Adrian Santos / Catolicos_ES
Pope Francis frequently rode public transit while a cardinal in Argentina
How beautiful those cities which overcome paralyzing mistrust, integrate those who are different and make this very integration a new factor of development! How attractive are those cities which, even in their architectural design, are full of spaces which connect, relate and favour the recognition of others!
Anyone else feel the Pope was looking smack dab at Chicago in his recent encyclical, Laudato Si’? Lost in much of the news coverage of whether Presidential candidates feel the Pope has the proper scientific credentials to comment on climate change was a blunt call to action on the need for investment in public transit and public spaces that bring diverse groups of people together, and most of all, to end the ills of segregation.
Indeed, while Pope Francis goes into surprising—and welcome—detail about the need for more investment in public transit and less on roads and parking and for more state investment in housing, the message that resonates most is about our physical separation as human beings, and the resulting detriment to our psyches. “We cannot fail,” urges the Pope, “to consider the effects on people’s lives of environmental deterioration, current models of development and the throwaway culture.”
How do our surroundings impact us? He counts the ways:
In our rooms, our homes, our workplaces and neighbourhoods, we use our environment as a way of expressing our identity. We make every effort to adapt to our environment, but when it is disorderly, chaotic or saturated with noise and ugliness, such overstimulation makes it difficult to find ourselves integrated and happy.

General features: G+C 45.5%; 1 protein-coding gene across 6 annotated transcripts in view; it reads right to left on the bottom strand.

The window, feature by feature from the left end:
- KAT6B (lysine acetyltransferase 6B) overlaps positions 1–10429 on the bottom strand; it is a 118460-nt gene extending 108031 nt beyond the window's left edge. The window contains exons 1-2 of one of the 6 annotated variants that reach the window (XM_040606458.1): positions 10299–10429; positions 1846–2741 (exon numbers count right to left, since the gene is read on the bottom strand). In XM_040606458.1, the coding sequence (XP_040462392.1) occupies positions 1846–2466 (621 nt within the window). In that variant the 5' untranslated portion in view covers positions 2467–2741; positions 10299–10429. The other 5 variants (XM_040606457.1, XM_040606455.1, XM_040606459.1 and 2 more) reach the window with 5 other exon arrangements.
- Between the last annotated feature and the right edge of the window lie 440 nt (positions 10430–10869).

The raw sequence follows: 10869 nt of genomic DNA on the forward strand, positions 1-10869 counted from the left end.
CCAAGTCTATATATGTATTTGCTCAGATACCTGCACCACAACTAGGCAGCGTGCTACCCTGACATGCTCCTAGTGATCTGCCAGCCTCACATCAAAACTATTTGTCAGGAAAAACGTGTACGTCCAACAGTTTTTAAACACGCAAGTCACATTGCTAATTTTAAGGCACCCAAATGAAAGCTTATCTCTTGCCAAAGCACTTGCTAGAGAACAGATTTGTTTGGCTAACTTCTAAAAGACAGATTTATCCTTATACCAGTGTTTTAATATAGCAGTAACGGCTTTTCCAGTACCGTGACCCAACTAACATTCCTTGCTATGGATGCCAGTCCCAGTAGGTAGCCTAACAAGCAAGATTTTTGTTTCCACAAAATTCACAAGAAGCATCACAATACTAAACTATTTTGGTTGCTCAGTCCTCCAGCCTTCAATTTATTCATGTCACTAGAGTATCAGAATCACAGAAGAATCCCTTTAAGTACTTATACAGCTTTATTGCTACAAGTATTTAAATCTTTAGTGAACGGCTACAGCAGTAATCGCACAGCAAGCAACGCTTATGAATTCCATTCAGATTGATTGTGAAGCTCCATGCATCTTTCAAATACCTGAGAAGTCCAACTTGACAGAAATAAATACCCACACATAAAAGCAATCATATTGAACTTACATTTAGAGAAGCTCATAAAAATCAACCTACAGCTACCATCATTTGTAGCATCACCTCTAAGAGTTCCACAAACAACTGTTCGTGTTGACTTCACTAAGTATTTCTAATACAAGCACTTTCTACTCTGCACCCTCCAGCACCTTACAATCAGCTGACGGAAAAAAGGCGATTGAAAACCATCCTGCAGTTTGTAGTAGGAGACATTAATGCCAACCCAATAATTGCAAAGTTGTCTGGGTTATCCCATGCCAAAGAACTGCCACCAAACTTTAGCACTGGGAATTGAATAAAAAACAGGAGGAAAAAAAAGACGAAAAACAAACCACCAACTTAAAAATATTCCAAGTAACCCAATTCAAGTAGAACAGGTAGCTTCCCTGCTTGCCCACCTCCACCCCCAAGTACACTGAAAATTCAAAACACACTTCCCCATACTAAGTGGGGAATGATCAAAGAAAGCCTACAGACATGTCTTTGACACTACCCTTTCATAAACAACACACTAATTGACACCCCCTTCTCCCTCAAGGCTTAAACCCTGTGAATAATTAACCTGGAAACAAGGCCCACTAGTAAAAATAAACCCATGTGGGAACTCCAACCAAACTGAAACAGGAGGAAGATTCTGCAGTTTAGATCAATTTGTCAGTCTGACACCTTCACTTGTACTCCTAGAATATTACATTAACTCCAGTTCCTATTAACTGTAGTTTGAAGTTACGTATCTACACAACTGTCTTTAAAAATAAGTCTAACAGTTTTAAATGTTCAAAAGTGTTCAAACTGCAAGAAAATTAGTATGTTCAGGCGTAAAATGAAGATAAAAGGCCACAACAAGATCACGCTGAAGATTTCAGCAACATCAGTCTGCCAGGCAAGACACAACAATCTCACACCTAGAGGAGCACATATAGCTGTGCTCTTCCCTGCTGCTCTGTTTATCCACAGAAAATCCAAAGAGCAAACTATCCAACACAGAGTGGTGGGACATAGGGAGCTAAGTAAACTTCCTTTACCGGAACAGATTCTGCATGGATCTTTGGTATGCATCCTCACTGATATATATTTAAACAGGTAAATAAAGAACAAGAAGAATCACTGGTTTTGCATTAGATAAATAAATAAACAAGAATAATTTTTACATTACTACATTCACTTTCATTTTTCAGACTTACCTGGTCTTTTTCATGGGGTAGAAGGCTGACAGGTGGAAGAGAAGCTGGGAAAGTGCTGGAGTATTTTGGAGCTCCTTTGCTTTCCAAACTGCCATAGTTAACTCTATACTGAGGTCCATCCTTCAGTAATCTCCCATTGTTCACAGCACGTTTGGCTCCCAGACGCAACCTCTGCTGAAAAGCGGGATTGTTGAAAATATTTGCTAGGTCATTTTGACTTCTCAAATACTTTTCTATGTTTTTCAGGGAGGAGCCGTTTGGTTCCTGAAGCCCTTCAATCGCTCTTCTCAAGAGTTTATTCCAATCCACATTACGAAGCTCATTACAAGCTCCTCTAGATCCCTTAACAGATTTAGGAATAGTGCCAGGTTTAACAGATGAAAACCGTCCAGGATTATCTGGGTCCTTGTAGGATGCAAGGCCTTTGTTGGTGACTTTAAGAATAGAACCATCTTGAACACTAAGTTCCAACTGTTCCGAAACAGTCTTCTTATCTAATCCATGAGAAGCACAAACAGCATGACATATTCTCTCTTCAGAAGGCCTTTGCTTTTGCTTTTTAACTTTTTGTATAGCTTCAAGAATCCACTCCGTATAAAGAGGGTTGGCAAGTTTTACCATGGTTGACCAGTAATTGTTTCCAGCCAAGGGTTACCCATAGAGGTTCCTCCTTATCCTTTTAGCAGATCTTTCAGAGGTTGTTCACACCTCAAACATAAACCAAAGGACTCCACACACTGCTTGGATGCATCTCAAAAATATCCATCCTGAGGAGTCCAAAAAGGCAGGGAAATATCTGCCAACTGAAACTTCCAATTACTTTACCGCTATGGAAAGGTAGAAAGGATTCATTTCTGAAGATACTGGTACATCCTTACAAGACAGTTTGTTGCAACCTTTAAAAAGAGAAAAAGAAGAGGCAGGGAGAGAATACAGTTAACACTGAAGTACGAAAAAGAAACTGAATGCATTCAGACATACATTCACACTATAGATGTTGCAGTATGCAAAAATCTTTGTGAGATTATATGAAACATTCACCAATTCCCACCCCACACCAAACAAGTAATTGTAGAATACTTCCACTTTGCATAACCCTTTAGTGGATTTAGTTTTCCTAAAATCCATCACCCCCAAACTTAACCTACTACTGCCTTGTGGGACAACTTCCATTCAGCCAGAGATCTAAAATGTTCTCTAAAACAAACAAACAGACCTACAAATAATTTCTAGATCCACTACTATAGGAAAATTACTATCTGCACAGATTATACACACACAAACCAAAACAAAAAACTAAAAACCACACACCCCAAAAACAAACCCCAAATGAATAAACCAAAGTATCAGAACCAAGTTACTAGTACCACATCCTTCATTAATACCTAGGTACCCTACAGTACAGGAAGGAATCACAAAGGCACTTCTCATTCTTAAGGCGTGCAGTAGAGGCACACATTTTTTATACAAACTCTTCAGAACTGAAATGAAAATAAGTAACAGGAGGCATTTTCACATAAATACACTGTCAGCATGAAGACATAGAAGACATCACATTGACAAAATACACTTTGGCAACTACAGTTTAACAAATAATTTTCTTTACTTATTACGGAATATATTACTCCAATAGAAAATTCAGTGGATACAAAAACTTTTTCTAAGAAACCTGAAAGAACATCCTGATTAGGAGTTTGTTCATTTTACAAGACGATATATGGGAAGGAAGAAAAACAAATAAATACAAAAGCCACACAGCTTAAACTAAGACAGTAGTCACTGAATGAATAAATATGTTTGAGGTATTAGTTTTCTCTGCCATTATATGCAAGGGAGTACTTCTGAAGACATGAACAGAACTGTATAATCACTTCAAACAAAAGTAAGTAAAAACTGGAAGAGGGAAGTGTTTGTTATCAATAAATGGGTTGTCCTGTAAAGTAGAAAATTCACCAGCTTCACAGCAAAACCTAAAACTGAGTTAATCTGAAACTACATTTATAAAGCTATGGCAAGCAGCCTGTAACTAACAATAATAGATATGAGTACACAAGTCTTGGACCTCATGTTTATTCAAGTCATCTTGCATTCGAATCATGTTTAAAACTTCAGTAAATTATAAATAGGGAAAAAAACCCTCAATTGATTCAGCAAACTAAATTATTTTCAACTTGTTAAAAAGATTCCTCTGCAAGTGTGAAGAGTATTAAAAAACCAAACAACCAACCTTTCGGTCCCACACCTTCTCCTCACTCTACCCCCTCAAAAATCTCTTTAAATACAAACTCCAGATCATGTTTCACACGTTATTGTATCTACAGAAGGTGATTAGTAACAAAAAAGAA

In short, where and how we live impacts how we think, feel and act.
He argues that—in the language of the recent Supreme Court fair housing decision—these instances of negative environments have a disparate impact on the poor. Lack of attention to the realities of others is facilitated by physical separation:
… many professionals, opinion makers, communications media and centres of power, being located in affluent urban areas, are far removed from the poor, with little direct contact with their problems. They live and reason from the comfortable position of a high level of development and a quality of life well beyond the reach of the majority of the world’s population. This lack of physical contact and encounter, encouraged at times by the disintegration of our cities, can lead to a numbing of conscience and to tendentious analyses which neglect parts of reality.
In other words, physical distance from others creates and perpetuates a lack of “social empathy,” which my colleague Breann Gala and I have written about before. The idea is that you are less likely to understand or support investment in policies or programs for the poor if you never cross paths with them. We also noted that concentrated wealth is bad for an area’s economy, because when poverty rates and segregation are high in metropolitan areas, those regions perform worse economically relative to less segregated places. The reasons why are many, but chief among them is that increasingly, metropolitan economies rely on high- and low-skilled labor side by side in order to thrive. If a low-skilled worker loses too much paycheck just getting to work, or can’t even get there because public transit doesn’t reach its remote location, the whole economy suffers. The impact on individuals' economic well-being is also striking: recent research from Harvard University highlights that commuting time is the strongest factor in determining whether a person escapes the cycles of poverty.